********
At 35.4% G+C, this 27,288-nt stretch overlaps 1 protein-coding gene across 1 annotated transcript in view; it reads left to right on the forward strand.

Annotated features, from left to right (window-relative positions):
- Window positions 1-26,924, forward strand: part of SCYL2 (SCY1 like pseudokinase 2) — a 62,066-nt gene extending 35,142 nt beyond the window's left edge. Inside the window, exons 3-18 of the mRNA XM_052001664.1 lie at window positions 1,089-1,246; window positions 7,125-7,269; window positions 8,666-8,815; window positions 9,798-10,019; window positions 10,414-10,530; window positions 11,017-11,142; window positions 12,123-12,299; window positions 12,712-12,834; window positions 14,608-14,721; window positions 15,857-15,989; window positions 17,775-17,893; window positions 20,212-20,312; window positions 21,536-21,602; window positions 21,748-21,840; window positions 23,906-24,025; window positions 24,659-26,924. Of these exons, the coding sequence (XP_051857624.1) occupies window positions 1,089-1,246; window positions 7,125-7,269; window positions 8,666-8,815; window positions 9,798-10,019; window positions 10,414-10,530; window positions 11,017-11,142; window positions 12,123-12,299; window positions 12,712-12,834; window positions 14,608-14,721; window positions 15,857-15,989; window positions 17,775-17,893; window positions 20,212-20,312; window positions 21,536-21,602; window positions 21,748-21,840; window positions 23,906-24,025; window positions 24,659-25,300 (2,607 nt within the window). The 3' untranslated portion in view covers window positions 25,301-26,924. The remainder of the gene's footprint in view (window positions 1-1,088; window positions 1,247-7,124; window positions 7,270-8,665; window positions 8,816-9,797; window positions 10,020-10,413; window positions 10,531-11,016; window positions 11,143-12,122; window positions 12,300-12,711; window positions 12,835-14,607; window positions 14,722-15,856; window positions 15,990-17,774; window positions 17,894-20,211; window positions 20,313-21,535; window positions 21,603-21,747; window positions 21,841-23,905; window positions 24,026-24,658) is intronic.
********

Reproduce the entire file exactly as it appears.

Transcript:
At 35.4% G+C, this 27,288-nt stretch overlaps 1 protein-coding gene across 1 annotated transcript in view; it reads left to right on the forward strand.

Annotated features, from left to right (window-relative positions):
- Window positions 1-26,924, forward strand: part of SCYL2 (SCY1 like pseudokinase 2) — a 62,066-nt gene extending 35,142 nt beyond the window's left edge. Inside the window, exons 3-18 of the mRNA XM_052001664.1 lie at window positions 1,089-1,246; window positions 7,125-7,269; window positions 8,666-8,815; window positions 9,798-10,019; window positions 10,414-10,530; window positions 11,017-11,142; window positions 12,123-12,299; window positions 12,712-12,834; window positions 14,608-14,721; window positions 15,857-15,989; window positions 17,775-17,893; window positions 20,212-20,312; window positions 21,536-21,602; window positions 21,748-21,840; window positions 23,906-24,025; window positions 24,659-26,924. Of these exons, the coding sequence (XP_051857624.1) occupies window positions 1,089-1,246; window positions 7,125-7,269; window positions 8,666-8,815; window positions 9,798-10,019; window positions 10,414-10,530; window positions 11,017-11,142; window positions 12,123-12,299; window positions 12,712-12,834; window positions 14,608-14,721; window positions 15,857-15,989; window positions 17,775-17,893; window positions 20,212-20,312; window positions 21,536-21,602; window positions 21,748-21,840; window positions 23,906-24,025; window positions 24,659-25,300 (2,607 nt within the window). The 3' untranslated portion in view covers window positions 25,301-26,924. The remainder of the gene's footprint in view (window positions 1-1,088; window positions 1,247-7,124; window positions 7,270-8,665; window positions 8,816-9,797; window positions 10,020-10,413; window positions 10,531-11,016; window positions 11,143-12,122; window positions 12,300-12,711; window positions 12,835-14,607; window positions 14,722-15,856; window positions 15,990-17,774; window positions 17,894-20,211; window positions 20,313-21,535; window positions 21,603-21,747; window positions 21,841-23,905; window positions 24,026-24,658) is intronic.